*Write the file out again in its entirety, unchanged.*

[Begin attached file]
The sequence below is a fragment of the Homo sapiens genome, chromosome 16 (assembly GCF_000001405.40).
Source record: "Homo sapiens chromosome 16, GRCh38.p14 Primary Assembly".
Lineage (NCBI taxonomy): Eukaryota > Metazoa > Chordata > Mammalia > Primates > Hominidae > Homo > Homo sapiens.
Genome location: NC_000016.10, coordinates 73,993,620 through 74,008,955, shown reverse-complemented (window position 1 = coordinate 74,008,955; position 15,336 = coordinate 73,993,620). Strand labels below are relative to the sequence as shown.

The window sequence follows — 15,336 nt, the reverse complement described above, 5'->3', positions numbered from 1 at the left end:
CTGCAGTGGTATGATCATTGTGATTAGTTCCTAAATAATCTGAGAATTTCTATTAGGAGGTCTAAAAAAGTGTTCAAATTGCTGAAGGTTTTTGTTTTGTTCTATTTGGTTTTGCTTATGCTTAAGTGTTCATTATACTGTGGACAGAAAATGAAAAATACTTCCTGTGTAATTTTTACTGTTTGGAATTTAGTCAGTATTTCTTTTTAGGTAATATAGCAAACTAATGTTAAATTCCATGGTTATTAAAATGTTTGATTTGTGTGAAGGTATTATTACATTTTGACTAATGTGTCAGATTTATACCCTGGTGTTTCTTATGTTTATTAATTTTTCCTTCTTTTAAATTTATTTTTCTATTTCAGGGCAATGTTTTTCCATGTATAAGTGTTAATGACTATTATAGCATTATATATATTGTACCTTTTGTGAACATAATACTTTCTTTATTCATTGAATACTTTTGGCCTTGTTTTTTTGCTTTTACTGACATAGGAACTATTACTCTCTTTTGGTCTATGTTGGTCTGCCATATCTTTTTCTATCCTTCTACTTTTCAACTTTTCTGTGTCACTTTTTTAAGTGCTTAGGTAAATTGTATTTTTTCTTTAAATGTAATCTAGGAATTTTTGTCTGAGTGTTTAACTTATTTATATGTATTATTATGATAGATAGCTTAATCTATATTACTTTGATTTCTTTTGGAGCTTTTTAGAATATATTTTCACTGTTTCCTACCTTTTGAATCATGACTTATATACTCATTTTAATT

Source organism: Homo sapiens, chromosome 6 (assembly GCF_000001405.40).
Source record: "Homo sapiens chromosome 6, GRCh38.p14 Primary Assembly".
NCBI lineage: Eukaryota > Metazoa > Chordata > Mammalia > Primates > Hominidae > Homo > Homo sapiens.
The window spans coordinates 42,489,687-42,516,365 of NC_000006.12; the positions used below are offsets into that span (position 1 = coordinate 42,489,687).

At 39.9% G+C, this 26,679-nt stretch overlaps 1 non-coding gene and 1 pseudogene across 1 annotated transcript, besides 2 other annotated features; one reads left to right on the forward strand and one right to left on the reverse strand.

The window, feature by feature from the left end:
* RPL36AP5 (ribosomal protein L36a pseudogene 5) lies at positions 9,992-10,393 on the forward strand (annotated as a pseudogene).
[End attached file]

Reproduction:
The sequence below is a fragment of the Homo sapiens genome, chromosome 16 (assembly GCF_000001405.40).
Source record: "Homo sapiens chromosome 16, GRCh38.p14 Primary Assembly".
Lineage (NCBI taxonomy): Eukaryota > Metazoa > Chordata > Mammalia > Primates > Hominidae > Homo > Homo sapiens.
Genome location: NC_000016.10, coordinates 73,993,620 through 74,008,955, shown reverse-complemented (window position 1 = coordinate 74,008,955; position 15,336 = coordinate 73,993,620). Strand labels below are relative to the sequence as shown.

The window sequence follows — 15,336 nt, the reverse complement described above, 5'->3', positions numbered from 1 at the left end:
CTGCAGTGGTATGATCATTGTGATTAGTTCCTAAATAATCTGAGAATTTCTATTAGGAGGTCTAAAAAAGTGTTCAAATTGCTGAAGGTTTTTGTTTTGTTCTATTTGGTTTTGCTTATGCTTAAGTGTTCATTATACTGTGGACAGAAAATGAAAAATACTTCCTGTGTAATTTTTACTGTTTGGAATTTAGTCAGTATTTCTTTTTAGGTAATATAGCAAACTAATGTTAAATTCCATGGTTATTAAAATGTTTGATTTGTGTGAAGGTATTATTACATTTTGACTAATGTGTCAGATTTATACCCTGGTGTTTCTTATGTTTATTAATTTTTCCTTCTTTTAAATTTATTTTTCTATTTCAGGGCAATGTTTTTCCATGTATAAGTGTTAATGACTATTATAGCATTATATATATTGTACCTTTTGTGAACATAATACTTTCTTTATTCATTGAATACTTTTGGCCTTGTTTTTTTGCTTTTACTGACATAGGAACTATTACTCTCTTTTGGTCTATGTTGGTCTGCCATATCTTTTTCTATCCTTCTACTTTTCAACTTTTCTGTGTCACTTTTTTAAGTGCTTAGGTAAATTGTATTTTTTCTTTAAATGTAATCTAGGAATTTTTGTCTGAGTGTTTAACTTATTTATATGTATTATTATGATAGATAGCTTAATCTATATTACTTTGATTTCTTTTGGAGCTTTTTAGAATATATTTTCACTGTTTCCTACCTTTTGAATCATGACTTATATACTCATTTTAATT

Source organism: Homo sapiens, chromosome 6 (assembly GCF_000001405.40).
Source record: "Homo sapiens chromosome 6, GRCh38.p14 Primary Assembly".
NCBI lineage: Eukaryota > Metazoa > Chordata > Mammalia > Primates > Hominidae > Homo > Homo sapiens.
The window spans coordinates 42,489,687-42,516,365 of NC_000006.12; the positions used below are offsets into that span (position 1 = coordinate 42,489,687).

At 39.9% G+C, this 26,679-nt stretch overlaps 1 non-coding gene and 1 pseudogene across 1 annotated transcript, besides 2 other annotated features; one reads left to right on the forward strand and one right to left on the reverse strand.

The window, feature by feature from the left end:
* RPL36AP5 (ribosomal protein L36a pseudogene 5) lies at positions 9,992-10,393 on the forward strand (annotated as a pseudogene).